Meet Flyers' Valerie Camillo, the first female president in the NHL

PHILADELPHIA (WPVI) -- Valerie Camillo, the president of business operations for the Philadelphia Flyers and Wells Fargo Center, has broken the glass ceiling in the NHL. She's the first female to hold the title in the league's history.

"My first season someone mentioned to me that the team photo was going to be the first team photo for the Flyers that ever featured a female executive, and I thought, 'Wow!" Camillo exclaimed.

Wearing her nicest pair of stiletto heels, she headed down to the ice and realized that her choice of shoes wasn't so practical.

"I'm like, I'm gonna die. I'm gonna wipe out in front of the entire team," she recalled. "And Paul Holmgren, instantly saw my dilemma, got up and came over and offered a hand."

Camillo knew she broke the glass ceiling when the Flyers quite literally helped break the ice. She took over the business operations for the team in 2019.

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"It's an honor and a blessing. It's something I want to do a phenomenal job at so I can be a standard bearer and a success, and break down some of those mental barriers that some might have. (I) also want to be an inspiration to young women and young girls in their careers," she says.

Camillo understands what it's like to be the only woman at the table. Before the Flyers, she was the chief revenue and marketing officer for the Washington Nationals and a consultant in the NBA before that.

So this position marks a hat trick of sorts.

"She's very bright, very analytically inclined," said Flyers GM Chuck Fletcher. "(She's) great with numbers, intelligence off the charts, just the way she works with people, the way she collaborates, she's a progressive leader."

While women in management positions in pro sports is rare to begin with, hockey seems to lag behind them all.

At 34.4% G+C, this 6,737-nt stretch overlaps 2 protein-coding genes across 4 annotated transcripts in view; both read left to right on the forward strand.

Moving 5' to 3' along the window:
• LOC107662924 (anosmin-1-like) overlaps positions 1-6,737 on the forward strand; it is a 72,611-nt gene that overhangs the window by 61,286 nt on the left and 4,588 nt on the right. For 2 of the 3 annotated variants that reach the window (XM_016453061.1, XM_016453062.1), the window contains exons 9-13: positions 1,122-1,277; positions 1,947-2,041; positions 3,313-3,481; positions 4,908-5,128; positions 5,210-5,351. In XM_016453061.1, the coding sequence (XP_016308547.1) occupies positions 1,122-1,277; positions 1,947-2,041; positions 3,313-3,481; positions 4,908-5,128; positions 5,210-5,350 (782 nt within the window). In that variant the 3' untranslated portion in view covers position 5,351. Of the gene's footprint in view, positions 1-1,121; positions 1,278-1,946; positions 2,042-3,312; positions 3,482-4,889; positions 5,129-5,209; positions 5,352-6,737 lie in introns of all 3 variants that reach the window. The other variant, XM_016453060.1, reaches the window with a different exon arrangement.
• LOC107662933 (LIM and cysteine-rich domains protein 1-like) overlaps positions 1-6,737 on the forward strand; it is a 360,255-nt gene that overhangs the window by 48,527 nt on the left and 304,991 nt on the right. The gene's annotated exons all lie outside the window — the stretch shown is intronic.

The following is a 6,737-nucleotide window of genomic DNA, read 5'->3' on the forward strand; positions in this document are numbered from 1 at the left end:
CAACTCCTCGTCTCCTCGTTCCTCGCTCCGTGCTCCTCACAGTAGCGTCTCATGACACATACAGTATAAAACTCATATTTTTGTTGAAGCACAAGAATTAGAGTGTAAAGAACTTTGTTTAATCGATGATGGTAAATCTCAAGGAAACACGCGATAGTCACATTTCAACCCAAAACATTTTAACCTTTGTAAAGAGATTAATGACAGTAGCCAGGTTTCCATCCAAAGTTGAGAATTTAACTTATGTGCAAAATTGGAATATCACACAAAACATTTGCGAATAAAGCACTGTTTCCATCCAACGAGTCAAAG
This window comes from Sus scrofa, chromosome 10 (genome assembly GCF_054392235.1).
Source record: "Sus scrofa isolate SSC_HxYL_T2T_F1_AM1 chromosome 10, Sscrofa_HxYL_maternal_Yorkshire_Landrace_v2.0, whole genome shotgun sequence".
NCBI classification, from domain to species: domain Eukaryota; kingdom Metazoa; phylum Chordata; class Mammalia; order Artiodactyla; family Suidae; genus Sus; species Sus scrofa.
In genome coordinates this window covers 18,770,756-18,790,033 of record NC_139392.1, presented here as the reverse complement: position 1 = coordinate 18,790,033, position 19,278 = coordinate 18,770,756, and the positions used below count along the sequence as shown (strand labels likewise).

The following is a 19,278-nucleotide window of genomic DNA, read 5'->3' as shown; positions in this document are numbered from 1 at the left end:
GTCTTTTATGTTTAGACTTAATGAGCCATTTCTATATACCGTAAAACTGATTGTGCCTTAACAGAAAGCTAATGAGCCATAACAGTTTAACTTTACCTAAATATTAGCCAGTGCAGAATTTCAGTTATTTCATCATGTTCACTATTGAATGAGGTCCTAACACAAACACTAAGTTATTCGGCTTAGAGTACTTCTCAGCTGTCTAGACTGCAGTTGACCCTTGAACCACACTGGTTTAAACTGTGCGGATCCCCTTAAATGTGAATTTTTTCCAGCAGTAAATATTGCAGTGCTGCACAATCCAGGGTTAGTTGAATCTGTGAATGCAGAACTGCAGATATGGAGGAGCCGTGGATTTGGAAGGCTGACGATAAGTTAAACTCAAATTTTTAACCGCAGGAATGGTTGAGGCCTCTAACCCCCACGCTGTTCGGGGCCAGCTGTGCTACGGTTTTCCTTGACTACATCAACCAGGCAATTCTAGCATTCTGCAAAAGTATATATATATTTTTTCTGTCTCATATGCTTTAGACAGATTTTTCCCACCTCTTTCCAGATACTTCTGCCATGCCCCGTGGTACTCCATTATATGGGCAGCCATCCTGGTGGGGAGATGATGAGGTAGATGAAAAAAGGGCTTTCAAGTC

A survey taken in 2019 pointed out that while females make up 40% of the fan base, they hold less than 5% of the jobs in hockey operations.

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A Horsham woman is making history as the NCAA's first Black head coach of hockey.

"This is a business job, I didn't grow up playing hockey," she says. "There is nothing about my job that requires me to be an expert at identifying talent or players, and so this job at the highest levels can be a fit for any woman, and should be a fit for any woman."

"You're starting to see some women starting to take on positions not just on the business side but also on the hockey side," says Fletcher. "It's been too slow for sure but I think we're starting to see some progress."

To that end, as young girls who love the game slowly realize they too can someday help run a team, Camillo says the key is not to conform as the sports world continues to evolve.

"I'm a woman and I don't want to be one of the guys," Camillo says. "Twenty years ago in my career, you felt that pressure to conform, but who enjoys living like that. So to do your best, you have to be yourself."
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